With a small trend of hockey players going in the music direction, this week's AGM follows that kind of ideal. While he didn't have the best college career, has small sip of tea in the NHL, his minor league durability made him endearing to many people. Now, without hockey-- he's on the music scene. This week, the profile of Tom Askey.
Askey played with the Wheatfield Blades of the Empire Junior League before he would move onto the college ranks. Askey would start for The Ohio State Buckeyes in his freshman season in 1992-93, but wouldn't fair well-- putting up a 2-19-0 record in 25 games. That didn't deter the Anaheim Mighty Ducks, who picked Askey in the 1993 NHL Draft in the eighth round. The 1993-94 season wasn't any better at OSU, as Askey would go 3-19-4 in 27 games; while in the 1994-95 season, Askey posted a 4-19-2 record in 26 games. Askey would improve his record for his senior season in 1995-96 and by more than one win-- 8-11-4 in 26 games, getting him CCHA Second Team All-Star honors.
Askey moved along to the pro ranks in the 1996-97 season, playing with the Baltimore Bandits of the AHL and getting in 40 games and finishing with a 17-18-2 record. Also, Askey was called by USA Hockey to play in the World Championships, winning his only game he played in.
The Bandits would move to Cincinnati and become the Cincinnati Mighty Ducks, where Askey would spend most of the 1997-98 season, going 10-16-4 in 32 games; but then being called up to Anaheim late in the season-- appearing in seven games with an 0-1-2 record. For the 1998-99 season, Askey was back in Cincinnati, where he would play 53 games and put up a 21-22-3 record, then an 0-3 record in the playoffs. Askey also went to Anaheim for one playoff games in the 1998 playoffs; a loss.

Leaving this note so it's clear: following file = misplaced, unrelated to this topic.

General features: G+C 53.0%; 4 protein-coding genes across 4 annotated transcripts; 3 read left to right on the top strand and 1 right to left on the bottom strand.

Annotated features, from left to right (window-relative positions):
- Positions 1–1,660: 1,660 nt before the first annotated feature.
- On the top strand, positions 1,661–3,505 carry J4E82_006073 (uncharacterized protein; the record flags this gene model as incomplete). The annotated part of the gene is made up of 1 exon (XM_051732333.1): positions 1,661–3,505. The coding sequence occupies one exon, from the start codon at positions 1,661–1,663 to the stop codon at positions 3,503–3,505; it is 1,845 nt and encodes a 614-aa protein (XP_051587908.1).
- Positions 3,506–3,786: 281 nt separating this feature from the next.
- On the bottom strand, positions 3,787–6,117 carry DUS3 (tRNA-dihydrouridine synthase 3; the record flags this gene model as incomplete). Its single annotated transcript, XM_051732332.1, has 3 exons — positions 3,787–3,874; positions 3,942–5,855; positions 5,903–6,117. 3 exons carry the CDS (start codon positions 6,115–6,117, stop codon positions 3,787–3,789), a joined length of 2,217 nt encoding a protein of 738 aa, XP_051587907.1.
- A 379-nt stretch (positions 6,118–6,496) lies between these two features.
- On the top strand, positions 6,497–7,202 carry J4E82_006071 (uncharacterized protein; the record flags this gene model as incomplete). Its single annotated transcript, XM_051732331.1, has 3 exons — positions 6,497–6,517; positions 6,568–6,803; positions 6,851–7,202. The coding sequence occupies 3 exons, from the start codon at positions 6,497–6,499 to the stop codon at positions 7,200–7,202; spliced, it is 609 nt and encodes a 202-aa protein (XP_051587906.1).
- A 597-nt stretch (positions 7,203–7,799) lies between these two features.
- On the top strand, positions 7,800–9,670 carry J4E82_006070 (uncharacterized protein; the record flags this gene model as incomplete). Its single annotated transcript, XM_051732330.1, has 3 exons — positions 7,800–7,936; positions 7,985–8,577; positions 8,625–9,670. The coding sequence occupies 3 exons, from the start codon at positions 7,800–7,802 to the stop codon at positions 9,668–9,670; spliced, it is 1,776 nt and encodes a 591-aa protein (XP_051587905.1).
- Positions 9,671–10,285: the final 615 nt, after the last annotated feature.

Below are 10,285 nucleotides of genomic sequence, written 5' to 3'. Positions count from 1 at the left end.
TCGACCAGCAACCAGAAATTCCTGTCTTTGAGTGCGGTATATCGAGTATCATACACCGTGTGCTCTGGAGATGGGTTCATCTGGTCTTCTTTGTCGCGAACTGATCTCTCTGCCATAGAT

The 1999-2000 season had Askey IHL bound, splitting his time between the Kansas City Blades for 13 games (3-5-3) and the Houston Aeros for 13 games (4-7-1), as well.
However, when Askey signed with the Rochester Americans in the summer of 2000, he seemed to find a home, as he would go 15-8-4 in the 2000-01 season and 0-1 in the playoffs; but also won the Hap Holmes Trophy with Mika Noronen for fewst goals-against. That was enough for the Americans' parent club-- the Buffalo Sabres-- to sign him in the summer of 2001. Askey would stay in Rochester for the 2001-02 season, playing in 34 games and having a 16-15-4 record. The 2002-03 season saw future Sabres come into Rochester, most notably Ryan Miller-- which would cut Askey's workload more-so, only getting in 16 games that year with a 3-8-4 record. Askey would see more time in 2003-04, playing in 21 games with a 10-8-3 record then a 2-0 record in the playoffs, then following that with a 2004-05 season with a 10-6-2 record in 20 games.
With no gigs in North America, Askey went on a European vacation in 2005-06 season, playing first with HIFK Helsinki and going 9-5-5 in 21 games, then getting moved to Jokerit Helsinki; going 8-6-2 in 16 games. Askey also dabbled in the Swiss league that season; playing for HC Fribourg-Gotteron for six games with a 4-2 record, but then going 0-4 in the playoffs.
Askey would return to North America to play for the United Hockey League's Kalamazoo Wings for 2006-07 campaign, where he would get into 45 games, finishing with a 27-15-2 record, but having a 0-1 record in three playoff games.
One more shot for Askey, as he went over to Italy, first, playing with HC Alleghe for 11 games before moving all the way over to England to play for the Nottingham Panthers, where he would play 31 games; helping them win the Challenge Cup as champions of the Elite League.
After his playing career was done, Askey moved back to Kalamazoo and is actually working on some original music. While he doesn't have a record out yet, he does have some of his work on his MySpace page.
It was a bit of a travel for Askey and while the success didn't really outweigh the unsuccessful side of things, he seemed to still keep strumming along and rolling with the punches. And while he has another career with no guarantee of staying power, he's in it for the love of the art-form rather than the paycheck.